eleven weeks.                                                          

The Mill is 4x60-min drama serial for Channel 4 about life in 
a cotton mill, set in 
rural-industrial England in 1833. It is based on the extensive historical archive of Quarry Bank Mill in Cheshire, which is the location for the drama.
Broadcaster Channel 4
TX August 2013
Production company
Darlow Smithson
Director James Hawes
Producer Caroline Levy
Writer John Fay
Editor Luke Dunkley, Pete Oliver
Creative director
Emily Roe
Exec producers Dominic Barlow,
Julian Ware
Director of operations
Ulla Streib
Production executive
Lynsey Neale
Line producer
Michael Treen
Production co-ordinator
Louise Adamson
DoP David Luther
Camera operator
Andrei Austin
Production designer Pat Campbell
Art director Freddie Evard, David Bowes
Set decorator
Elaine McLenachan
Costume designer
Joanna Eatwell
Costume supervisor
Joanna Maclin
Music supervisor Peter Saville

Posted 24 July 2013 by Tim Dams

Behind the scenes: Run

It’s taken over six years for new Channel 4 drama Run to make the journey to the screen. Set in south London, Run weaves together the stories of four seemingly unconnected people who face life changing decisions: a tough single mother, a Chinese illegal immigrant, a recovering heroin addict and a Polish cleaner.

But it’s not a stereotypical portrait of south London, insists executive producer Jaimie D’Cruz, who plays down comparisons to C4’s most recent London set drama, Top Boy. “There’s no gangs, no guns – none.”

Rather, he describes Run as an affectionate, honest portrayal of the south London he knows – one that reveals the stresses and strains of the mixed communities of the area, but that has life and warmth.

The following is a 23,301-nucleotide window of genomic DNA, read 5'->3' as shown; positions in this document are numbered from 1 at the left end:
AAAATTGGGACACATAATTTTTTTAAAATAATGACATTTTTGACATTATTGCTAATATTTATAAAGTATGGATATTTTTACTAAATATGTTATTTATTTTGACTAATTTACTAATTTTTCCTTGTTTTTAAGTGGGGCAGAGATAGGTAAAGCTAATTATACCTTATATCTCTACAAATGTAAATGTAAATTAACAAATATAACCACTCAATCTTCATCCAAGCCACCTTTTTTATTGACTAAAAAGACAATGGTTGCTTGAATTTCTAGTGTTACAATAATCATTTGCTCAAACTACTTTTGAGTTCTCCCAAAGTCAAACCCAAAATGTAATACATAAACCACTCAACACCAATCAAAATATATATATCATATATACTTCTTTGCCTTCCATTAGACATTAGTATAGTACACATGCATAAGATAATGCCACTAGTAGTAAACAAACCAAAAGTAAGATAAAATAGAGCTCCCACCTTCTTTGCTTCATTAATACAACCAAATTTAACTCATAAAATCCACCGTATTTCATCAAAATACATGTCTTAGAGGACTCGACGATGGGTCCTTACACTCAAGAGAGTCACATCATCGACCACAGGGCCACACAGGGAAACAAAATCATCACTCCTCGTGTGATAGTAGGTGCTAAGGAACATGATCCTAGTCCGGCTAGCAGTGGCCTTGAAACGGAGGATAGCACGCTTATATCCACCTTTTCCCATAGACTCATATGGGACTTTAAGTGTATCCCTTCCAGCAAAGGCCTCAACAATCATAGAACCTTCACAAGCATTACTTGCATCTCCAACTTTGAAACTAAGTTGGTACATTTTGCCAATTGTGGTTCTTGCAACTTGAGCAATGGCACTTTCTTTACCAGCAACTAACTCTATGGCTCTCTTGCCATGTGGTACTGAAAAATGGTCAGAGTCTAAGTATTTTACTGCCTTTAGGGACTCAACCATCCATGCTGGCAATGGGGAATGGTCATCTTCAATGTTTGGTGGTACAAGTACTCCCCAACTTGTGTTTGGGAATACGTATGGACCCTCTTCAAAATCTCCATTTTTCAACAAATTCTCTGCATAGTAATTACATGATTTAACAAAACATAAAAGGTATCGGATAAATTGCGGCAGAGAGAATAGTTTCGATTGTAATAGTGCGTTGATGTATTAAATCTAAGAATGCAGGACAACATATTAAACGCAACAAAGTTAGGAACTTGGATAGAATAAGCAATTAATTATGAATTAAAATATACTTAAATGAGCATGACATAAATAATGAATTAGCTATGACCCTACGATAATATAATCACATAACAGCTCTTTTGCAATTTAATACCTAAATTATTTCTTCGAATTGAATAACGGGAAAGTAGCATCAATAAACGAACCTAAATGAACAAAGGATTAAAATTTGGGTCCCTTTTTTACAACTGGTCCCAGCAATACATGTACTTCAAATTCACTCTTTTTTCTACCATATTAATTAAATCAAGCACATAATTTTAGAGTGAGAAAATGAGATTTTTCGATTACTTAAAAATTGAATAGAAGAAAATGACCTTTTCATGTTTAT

Run was largely created by a young team of TV newcomers from South London. It’s the first TV drama credit for Brixton friends and writers Marlon Smith and Daniel Fajemisin-Duncan, and commercials director Jonathan Pearson and his producer Adam Dolman. It’s D’Cruz’s first drama too. A former series producer at documentary indie Keo Films, he produced Banksy film Exit Through the Gift Shop, which won a Oscar nomination in 2011, and runs new indie Acme TV.

Run started taking shape in 2007, when Smith (who is part of D’Cruz’s extended family), Fajemisin-Duncan and Pearson called in to discuss the fledgling project with D’Cruz. None of them had any experience of making dramas, and Run was initially envisaged as a series of standalone micro dramas for a new media audience which could be told in just five or six minutes. “We were not thinking of it as a C4 primetime drama,” says D’Cruz. “That was the furthest thing from my mind.”

The project was developed and pitched to TV stations, digital channels, brands and internet platforms – but to no avail. Then, in 2008, the team decided to produce a self-funded pilot which would act as a calling card. It was a proper two camera, 16mm film shoot in Brixton with full cast and crew.

The big breakthrough came two years later when Channel 4’s Alpha Fund invested in full scripts. Then C4 drama commissioning editor Robert Wolf Cochrane showed interest, encouraging the further development of the scripts so that they became a coherent, interlocked series rather a number of unconnected episodes. When Wolf Cochrane left C4, new commissioning editor Sophie Gardner championed the project too.

D’Cruz describes the budget of Run as the ‘pretty decent’ but not high. The drama features a mix of established acting talent and newcomers, who were discovered through open castings, schools, theatre groups and even young offender programmes. It also eschews expensive props, special effects and grading. Instead Run shot in and around Brixton, Peckham, Loughborough Junction and Camberwell.

Given that most of the Acme team are from a factual TV background, there’s something of a documentary approach to the way they cast, researched stories and found locations. D’Cruz says they were determined to depict the culture of inner city London accurately, rather than recycle media stereotypes of the area. For example, assistant producer Shanthy Sooriasegaram ended up working full time on the intricacies of what a crack squat really looks like or where Chinese illegal immigrants sleep.

Acme’s lack of drama experience meant that it turned to a number of experienced hands to help make the show. The first two episodes are directed by Bafta winner Charles Martin (Skins, Wallander), while Pearson directs the final episodes. And Run was managed by experienced producer Chris Carey (Dirk Gentley, This Is Jinsy). Composer Harry Escott (Shame, Welcome to the Punch) provided the score.